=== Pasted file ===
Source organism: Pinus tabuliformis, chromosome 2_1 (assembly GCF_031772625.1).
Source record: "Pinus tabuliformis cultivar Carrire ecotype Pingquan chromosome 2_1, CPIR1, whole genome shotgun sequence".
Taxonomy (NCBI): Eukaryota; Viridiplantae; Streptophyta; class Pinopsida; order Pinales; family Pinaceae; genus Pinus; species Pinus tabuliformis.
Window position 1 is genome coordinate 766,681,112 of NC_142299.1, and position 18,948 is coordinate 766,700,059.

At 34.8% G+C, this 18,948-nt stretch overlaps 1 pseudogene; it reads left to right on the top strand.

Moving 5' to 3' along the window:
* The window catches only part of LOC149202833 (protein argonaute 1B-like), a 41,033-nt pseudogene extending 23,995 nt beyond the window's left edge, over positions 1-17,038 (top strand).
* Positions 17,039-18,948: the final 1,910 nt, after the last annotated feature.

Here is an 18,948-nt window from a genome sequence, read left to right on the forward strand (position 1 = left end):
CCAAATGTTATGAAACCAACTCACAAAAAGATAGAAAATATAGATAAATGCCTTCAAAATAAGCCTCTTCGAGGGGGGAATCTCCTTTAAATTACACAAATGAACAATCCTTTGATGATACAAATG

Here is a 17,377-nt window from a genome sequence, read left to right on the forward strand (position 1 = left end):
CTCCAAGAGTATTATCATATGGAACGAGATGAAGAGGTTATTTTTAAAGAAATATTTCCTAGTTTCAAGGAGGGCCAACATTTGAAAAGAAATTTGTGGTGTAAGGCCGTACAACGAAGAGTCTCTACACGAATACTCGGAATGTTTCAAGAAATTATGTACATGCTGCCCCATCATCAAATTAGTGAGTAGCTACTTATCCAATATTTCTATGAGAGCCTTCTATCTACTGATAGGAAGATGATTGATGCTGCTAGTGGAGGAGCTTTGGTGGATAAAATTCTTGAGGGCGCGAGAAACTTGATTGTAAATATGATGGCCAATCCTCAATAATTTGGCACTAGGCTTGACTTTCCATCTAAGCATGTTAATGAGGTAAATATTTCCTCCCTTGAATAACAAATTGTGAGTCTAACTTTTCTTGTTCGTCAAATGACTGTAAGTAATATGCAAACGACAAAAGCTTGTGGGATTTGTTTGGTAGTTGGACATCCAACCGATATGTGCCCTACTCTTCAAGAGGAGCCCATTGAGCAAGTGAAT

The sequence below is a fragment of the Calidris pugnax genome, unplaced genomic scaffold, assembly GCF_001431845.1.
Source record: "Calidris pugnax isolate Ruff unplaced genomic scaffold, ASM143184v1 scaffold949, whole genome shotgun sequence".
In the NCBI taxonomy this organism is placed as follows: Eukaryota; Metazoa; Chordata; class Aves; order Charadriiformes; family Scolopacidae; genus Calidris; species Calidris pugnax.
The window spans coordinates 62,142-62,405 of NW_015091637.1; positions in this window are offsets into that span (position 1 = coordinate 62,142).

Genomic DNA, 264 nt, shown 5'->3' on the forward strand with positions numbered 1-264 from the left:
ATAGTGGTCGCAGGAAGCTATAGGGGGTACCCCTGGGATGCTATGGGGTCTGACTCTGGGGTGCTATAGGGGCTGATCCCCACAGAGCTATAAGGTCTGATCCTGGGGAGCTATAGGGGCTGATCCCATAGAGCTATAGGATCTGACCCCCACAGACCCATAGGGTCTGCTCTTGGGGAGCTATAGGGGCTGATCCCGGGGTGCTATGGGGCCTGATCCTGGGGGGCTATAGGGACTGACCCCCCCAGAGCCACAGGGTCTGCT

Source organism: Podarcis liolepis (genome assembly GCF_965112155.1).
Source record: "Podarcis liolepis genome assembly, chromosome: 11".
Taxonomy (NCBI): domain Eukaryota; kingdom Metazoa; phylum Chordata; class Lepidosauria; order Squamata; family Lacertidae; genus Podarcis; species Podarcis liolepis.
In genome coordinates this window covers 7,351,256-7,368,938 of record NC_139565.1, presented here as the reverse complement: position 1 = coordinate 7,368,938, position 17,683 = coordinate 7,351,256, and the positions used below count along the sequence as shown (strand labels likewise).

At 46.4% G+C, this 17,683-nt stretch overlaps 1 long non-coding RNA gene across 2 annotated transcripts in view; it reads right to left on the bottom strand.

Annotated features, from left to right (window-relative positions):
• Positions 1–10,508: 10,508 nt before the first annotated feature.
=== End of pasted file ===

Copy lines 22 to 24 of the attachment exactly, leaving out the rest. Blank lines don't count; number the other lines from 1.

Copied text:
In genome coordinates this window covers 7,351,256-7,368,938 of record NC_139565.1, presented here as the reverse complement: position 1 = coordinate 7,368,938, position 17,683 = coordinate 7,351,256, and the positions used below count along the sequence as shown (strand labels likewise).

At 46.4% G+C, this 17,683-nt stretch overlaps 1 long non-coding RNA gene across 2 annotated transcripts in view; it reads right to left on the bottom strand.

Annotated features, from left to right (window-relative positions):